Early Ultrasound Pregnancy Examination Is Critical to Sound Breeding Program
Dale Paccamonti, DVM, MS
After a mare is bred, waiting to determine if the mare returns to heat before having her examined for pregnancy may appear to be a way to save money by avoiding "needless" pregnancy evaluations, but may ultimately result in greater costs. The use of ultrasound enables us to diagnose pregnancy at an early stage, 12 to 14 days after ovulation. Ovulation usually occurs approximately one day before the mare goes out of heat. The advantages of early pregnancy diagnosis are numerous, whereas the disadvantages are negligible. In this article the principle reasons why early pregnancy examinations are so important to a well-managed breeding program will be discussed.
By knowing that a mare is not pregnant before the time she is due to come back into heat, plans can be made to prepare for another breeding. Although the length of time a mare is in estrus or "heat" varies somewhat between mares and according to the time of the year, the length of time a mare is out of heat is fairly consistent, approximately 15 days. By checking a mare for pregnancy two weeks after she goes out of heat, if she is not pregnant, plans can be made to either take her back to the stallion for rebreeding or prepare for another shipment of semen for artificial insemination. This time frame allows for arrangements to be made before she comes back into heat, thereby providing ample time so that the next cycle is not missed and valuable time is not lost. This advanced warning is also helpful to the manager of the stallion who may need to work the mare into the breeding schedule. If pregnancy examination is delayed until 18 or 21 days after breeding, the mare may be too close to ovulation (or even just past ovulation) for rebreeding during that cycle.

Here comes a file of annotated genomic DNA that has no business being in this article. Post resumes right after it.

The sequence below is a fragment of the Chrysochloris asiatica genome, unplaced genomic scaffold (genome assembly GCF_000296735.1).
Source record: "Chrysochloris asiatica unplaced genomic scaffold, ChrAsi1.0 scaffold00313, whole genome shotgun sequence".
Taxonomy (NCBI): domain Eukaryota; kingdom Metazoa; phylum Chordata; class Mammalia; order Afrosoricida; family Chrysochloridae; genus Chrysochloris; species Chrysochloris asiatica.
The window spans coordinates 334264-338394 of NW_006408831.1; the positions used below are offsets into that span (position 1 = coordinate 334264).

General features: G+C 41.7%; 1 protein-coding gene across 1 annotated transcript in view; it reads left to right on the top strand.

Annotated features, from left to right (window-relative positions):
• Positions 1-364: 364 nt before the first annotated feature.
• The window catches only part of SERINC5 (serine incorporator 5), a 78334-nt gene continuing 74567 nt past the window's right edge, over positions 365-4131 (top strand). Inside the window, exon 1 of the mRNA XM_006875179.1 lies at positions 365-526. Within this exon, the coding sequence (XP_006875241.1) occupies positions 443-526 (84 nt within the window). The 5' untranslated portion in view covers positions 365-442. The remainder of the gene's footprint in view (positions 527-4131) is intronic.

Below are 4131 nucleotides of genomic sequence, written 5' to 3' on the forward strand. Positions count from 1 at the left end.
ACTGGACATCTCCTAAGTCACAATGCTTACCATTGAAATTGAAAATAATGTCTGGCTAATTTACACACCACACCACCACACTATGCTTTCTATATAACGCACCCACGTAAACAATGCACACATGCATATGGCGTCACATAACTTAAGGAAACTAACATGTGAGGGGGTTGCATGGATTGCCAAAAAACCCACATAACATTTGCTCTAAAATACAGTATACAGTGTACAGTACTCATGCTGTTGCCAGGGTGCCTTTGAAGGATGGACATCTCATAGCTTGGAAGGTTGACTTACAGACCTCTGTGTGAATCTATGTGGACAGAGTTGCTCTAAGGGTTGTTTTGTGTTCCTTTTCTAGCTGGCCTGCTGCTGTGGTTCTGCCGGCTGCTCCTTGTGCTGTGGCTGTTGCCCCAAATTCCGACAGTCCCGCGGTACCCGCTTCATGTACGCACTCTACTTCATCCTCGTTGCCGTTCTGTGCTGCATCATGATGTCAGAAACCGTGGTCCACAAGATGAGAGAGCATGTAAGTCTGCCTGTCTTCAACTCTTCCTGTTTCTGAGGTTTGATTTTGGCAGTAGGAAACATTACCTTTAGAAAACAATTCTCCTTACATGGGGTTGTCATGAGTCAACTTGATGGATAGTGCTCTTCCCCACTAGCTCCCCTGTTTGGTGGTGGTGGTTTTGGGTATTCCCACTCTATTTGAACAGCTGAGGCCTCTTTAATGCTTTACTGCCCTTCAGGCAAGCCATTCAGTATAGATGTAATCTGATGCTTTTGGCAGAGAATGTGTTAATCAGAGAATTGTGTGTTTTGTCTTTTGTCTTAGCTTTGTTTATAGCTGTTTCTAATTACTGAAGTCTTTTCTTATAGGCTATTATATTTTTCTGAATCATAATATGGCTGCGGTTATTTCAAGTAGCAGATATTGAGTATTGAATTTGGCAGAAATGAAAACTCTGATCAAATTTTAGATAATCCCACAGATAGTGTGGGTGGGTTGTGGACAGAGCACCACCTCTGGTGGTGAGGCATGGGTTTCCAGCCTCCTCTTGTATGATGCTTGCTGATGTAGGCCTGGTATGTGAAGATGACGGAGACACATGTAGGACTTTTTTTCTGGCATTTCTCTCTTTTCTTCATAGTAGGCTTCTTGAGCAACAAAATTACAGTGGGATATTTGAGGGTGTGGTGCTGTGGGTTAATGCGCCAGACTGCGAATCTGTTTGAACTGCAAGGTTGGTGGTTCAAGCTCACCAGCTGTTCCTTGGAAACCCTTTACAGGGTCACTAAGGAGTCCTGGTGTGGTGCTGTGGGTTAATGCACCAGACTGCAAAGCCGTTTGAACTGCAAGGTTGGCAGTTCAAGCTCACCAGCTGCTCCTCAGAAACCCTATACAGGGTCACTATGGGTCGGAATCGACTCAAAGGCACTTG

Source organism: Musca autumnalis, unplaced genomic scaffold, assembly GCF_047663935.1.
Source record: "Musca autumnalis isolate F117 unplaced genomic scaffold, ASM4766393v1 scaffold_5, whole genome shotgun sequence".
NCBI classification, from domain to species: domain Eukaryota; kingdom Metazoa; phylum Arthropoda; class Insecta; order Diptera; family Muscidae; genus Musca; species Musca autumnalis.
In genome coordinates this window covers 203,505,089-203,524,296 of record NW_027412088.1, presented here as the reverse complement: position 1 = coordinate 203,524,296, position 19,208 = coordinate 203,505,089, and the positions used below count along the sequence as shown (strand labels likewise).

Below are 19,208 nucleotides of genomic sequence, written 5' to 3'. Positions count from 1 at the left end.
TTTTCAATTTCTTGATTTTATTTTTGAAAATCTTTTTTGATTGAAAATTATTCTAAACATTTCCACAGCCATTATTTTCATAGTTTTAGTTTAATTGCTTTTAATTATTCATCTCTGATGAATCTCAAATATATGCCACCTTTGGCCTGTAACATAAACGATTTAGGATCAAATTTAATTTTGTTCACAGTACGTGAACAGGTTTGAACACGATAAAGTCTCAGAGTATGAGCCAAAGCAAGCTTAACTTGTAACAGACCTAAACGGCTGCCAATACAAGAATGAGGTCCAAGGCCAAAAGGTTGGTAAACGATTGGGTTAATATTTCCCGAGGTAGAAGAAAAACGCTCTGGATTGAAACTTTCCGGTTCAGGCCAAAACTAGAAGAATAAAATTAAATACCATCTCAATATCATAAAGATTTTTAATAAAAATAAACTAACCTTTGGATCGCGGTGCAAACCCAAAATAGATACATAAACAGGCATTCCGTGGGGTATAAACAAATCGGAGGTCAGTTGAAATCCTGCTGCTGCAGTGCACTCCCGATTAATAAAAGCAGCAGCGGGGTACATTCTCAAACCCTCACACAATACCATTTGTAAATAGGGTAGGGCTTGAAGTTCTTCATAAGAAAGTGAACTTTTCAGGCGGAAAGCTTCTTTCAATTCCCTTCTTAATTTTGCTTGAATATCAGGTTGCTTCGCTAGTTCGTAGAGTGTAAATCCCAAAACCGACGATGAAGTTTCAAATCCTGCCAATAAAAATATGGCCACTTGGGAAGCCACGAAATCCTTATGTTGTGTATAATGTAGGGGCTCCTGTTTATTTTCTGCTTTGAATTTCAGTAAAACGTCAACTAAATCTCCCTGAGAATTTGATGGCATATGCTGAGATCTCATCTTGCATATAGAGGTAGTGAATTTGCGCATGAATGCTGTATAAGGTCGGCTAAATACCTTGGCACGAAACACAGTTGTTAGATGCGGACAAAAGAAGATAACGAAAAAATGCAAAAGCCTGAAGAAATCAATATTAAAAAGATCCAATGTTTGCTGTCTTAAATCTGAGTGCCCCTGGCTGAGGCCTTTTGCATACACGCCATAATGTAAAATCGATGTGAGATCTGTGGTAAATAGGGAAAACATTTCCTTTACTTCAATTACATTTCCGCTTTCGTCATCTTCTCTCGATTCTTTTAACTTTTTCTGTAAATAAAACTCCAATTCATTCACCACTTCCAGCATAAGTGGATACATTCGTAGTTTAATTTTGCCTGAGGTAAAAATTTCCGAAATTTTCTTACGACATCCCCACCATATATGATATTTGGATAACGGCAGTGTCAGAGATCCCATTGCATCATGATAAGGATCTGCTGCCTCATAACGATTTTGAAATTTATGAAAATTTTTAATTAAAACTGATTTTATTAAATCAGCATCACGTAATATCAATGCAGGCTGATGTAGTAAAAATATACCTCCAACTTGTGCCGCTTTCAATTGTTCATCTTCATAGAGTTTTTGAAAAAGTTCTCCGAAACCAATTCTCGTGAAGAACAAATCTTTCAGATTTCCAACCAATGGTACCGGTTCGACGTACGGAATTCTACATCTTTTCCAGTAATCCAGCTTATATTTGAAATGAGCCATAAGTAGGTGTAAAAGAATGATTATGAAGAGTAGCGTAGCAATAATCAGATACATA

Because the length of time between heats is fairly consistent, if a mare is showing strong signs of heat at the time of pregnancy examination 12 to 14 days after the last breeding, it is an indication of some problem causing her to "short cycle." Short cycling, or coming back into heat before expected, may result from a uterine infection. Uterine infections cause the release of a hormone, prostaglandin, that results in a mare returning to estrus. This will result in her having a shorter than normal interval between estrus periods. Mares that come back into heat before they are due should be examined for abnormal conditions of the reproductive tract, including poor conformation, urine pooling, and endometritis, which could be responsible for the abbreviated diestrus. Likewise, examination for pregnancy in late diestrus may reveal fluid in the uterus, another abnormal condition that should be further evaluated.
The most important reason for early pregnancy examination is probably the detection of twins. Mares rarely carry twins to term successfully. Twin pregnancy usually ends in abortion or dystocia (problems giving birth), either of which can result in a delay in getting the mare rebred. Before the arrival of ultrasound, twinning was a major cause of abortion in mares. Now, with the use of ultrasound, the incidence of abortion due to twins